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  1. #31
    johnny3443's Avatar
    Join Date
    Jul 2006
    Seattle/ Georgetown
    For what its worth I thought I’d pipe in and say that I think a No BS School Management forum is a great idea. I think it goes along with this site’s mission. Just my two cents, thanks. -john

  2. #32
    shinbushi's Avatar
    Join Date
    Aug 2002
    Manhattan Beach, California, United States
    Muay Thai, Judo, BJJ
    Well Phrost??

  3. #33

    Join Date
    Jul 2006
    Quote Originally Posted by Slindsay
    I'd be asking myself if its really worth it to have any form of private lesson. The prices when compared to the prices charged for a normal lesson seem to be extortionate to me. It seems like the prices can be nearly ten times as much as a regular class and I really doubt that the lesson will be ten times as beneficial as attending the one class.
    The number of reasons why private lessons can be useful are too many to list here, so I'll give you two personal stories, one where taking private lessons benefited me, and where it benefited the student who took them with me.
    I hated rolling. Literally, rolling over my head sort of moves. You couldn't pay me enough money to do it. When we practiced that in class, it almost always led to a fight between me and the instructor, bringing the class to a halt and embarassing the both of us. It had to get sorted out, and trying to do it in class was not going to work (these were small classes too, with mabye 5, 6 people in them). But it only took one private class, where all we did was work on rolling and no one else was watching/waiting/putting pressure on me to perform, for me to start to get comfortable with rolling. Sometimes students need practice away from the public (other students) to figure things out.
    Another time, several years later, a student wanted to develop their flexibility. In the group classes, I didn't have the time to do the intense stretching and muscle development he wanted to do. It wouldn't have been fair to the other students (again, small classes). Doing them separately, without having anyone else to think about/train, allowed us to work on his flexibility. The student had a desire which could not be met in a general class.
    For the private class I took, it was free. I charged $60 for the private class I taught. Why my private ws free is a qestion for the instructor. I charged $60 because I had to draw on a great deal of information on flexibility (that I had to learn, and pay for) and the student (his injuries in particular I had to work around) to prepare and run those classes. He had no problems paying.

    Quote Originally Posted by Slindsay
    What I could see a fairer market for would be extremely small classes where you have two or four students working in 1 or 2 pairs. Then I think you would have nearly as much supervisiona and they would only need to be double or tripple the price of a normal lesson to bring in the same amount for the instructor.
    This seems reasonable until you consider the needs of the students. Only training with one or two people all the time does not make for a well-rounded fighter (if they only train with someone smaller than them, how will they know how to fight someone bigger than them since they've never tried it, for example), and why should the student pay significantly more than market rate for group classes just to benefit the instructor's wallet? Then you have a more interesting issue; filling the classes up and keeping them filled. It sounds easy enough, but if it's classes only in pairs, what happens when one person drops out (which will happen more often then not)? Does the class shut down? Does the instructor introduce another new person into the team, and if so what if they don't like training together (this happens, and people can and do quit training over not like their partners).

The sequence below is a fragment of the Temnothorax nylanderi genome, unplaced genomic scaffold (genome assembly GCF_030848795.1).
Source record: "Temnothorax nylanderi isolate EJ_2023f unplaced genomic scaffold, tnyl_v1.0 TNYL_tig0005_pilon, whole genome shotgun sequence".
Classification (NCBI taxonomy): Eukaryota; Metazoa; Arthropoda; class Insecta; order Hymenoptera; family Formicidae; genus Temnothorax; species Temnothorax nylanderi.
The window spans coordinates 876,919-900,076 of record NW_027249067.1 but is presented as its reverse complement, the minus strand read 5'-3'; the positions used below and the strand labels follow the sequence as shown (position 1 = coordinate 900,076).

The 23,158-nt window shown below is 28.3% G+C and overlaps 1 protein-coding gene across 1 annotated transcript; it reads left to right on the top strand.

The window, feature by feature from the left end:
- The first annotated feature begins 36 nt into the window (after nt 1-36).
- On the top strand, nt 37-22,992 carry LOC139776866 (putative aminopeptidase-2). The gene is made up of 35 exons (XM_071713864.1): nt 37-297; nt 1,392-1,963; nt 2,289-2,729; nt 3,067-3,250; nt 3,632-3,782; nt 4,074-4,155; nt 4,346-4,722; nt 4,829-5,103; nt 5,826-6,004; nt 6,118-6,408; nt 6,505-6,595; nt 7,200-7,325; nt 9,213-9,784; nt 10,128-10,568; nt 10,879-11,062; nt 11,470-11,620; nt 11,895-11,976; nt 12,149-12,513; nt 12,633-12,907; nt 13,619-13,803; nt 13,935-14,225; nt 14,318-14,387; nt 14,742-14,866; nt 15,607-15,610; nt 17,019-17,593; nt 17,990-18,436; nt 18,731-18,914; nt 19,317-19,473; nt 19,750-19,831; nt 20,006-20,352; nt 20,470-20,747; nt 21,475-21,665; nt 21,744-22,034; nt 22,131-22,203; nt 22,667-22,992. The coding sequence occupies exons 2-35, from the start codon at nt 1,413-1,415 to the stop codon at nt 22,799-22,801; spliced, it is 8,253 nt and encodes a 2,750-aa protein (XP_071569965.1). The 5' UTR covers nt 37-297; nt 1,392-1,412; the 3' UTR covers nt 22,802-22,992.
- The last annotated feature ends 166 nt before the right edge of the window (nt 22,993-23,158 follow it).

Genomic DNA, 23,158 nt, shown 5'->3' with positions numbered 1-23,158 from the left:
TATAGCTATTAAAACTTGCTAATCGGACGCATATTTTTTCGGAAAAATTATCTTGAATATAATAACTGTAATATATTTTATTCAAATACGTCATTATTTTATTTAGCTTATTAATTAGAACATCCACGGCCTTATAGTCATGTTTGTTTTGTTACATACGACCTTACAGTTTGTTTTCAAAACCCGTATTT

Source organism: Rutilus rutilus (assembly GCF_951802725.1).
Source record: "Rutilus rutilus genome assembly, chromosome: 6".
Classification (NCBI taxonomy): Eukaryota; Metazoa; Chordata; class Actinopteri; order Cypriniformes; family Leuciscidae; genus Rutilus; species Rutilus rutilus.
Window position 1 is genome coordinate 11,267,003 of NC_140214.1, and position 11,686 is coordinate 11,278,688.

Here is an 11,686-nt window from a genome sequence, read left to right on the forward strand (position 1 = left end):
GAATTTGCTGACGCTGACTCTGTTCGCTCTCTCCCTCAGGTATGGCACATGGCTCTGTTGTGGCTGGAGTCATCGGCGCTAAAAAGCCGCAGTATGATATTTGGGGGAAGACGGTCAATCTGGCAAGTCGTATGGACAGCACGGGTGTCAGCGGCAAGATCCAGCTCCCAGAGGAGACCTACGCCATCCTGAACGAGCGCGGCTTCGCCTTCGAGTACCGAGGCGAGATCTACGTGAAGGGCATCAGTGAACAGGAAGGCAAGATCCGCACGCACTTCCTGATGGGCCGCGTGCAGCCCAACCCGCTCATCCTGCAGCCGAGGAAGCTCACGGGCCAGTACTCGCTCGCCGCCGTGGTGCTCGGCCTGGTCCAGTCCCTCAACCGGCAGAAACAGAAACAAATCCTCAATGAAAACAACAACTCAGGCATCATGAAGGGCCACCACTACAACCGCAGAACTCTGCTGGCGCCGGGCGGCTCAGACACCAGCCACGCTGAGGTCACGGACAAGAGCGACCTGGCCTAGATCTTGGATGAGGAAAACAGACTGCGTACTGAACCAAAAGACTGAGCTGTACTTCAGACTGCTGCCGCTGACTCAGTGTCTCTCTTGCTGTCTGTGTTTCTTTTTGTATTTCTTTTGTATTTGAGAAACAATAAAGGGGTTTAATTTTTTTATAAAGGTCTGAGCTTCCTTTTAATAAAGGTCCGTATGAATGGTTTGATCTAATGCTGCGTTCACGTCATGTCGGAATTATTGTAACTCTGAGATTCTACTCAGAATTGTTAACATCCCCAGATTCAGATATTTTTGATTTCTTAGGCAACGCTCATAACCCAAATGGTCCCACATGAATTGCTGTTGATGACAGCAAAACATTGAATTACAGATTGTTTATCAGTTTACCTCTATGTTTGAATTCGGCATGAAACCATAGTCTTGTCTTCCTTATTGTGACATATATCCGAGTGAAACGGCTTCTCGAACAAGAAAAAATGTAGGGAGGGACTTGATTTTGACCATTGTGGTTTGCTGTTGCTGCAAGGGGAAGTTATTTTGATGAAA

And so on. At it simplest, private (and semi-private to a large extent) classes require a great deal more effort on the part of the instructor. In time, in training, in risk of bodily harm, in prep, in the fact the instructor's time is then completely occupied. Charging more for that only makes sense, and a reasonable person will see that private time is worth more than group time.

  4. #34

    Join Date
    Jul 2005
    Agreeing on a price point for private lessons is silly. Given difference locales/demographics the market in NYC is going to vary wildly from the tri-state suburbs.

    That being said, I think the idea of a forum is an excellent idea!

  5. #35

    Join Date
    Jan 2007
    Evergreen, Colorado
    Amer. TKD, Kickboxing
    It's interesting to see how easily I get bashed throughout this forum, usually by those who are clueless about what I do and about how to run a professional school.

    Certainly, it would be useful for there to be a professional school operations forum but, frankly you need opinions by those who've done it successfully. Note opinions of enthusiasts without school operations experience or success.

    What specifically is it that offends you to the point of referring to me as "money bags oliver" or that prevents you from taking a business like and professional approach to teaching martial arts.

    Instruction in martial arts really is no different that running any type of school. Whether it is Combat Hand-gun or a college. Quality schools - think Harvard or Stanford - are distinquished by full-time faculty, who have solid credentials and by having more resources, more demand (ie. more students wanting admission) and better graduation rates.

    Martial Arts schools are no different.

    Should be determined by Supply & Demand. The market will decide what it's willing to pay (ie. prospective students) Schools who charge too high a price will not enroll enough students, those who charge too low a price will leave alot of potential revenue " On the Table."

    The problem with martial arts instruction is DROP OUTS. Anything that encourages a student to train to a high level of mastery should be encouraged. All sales processes must be accompanied by 100% open and honest communications about expectations and results.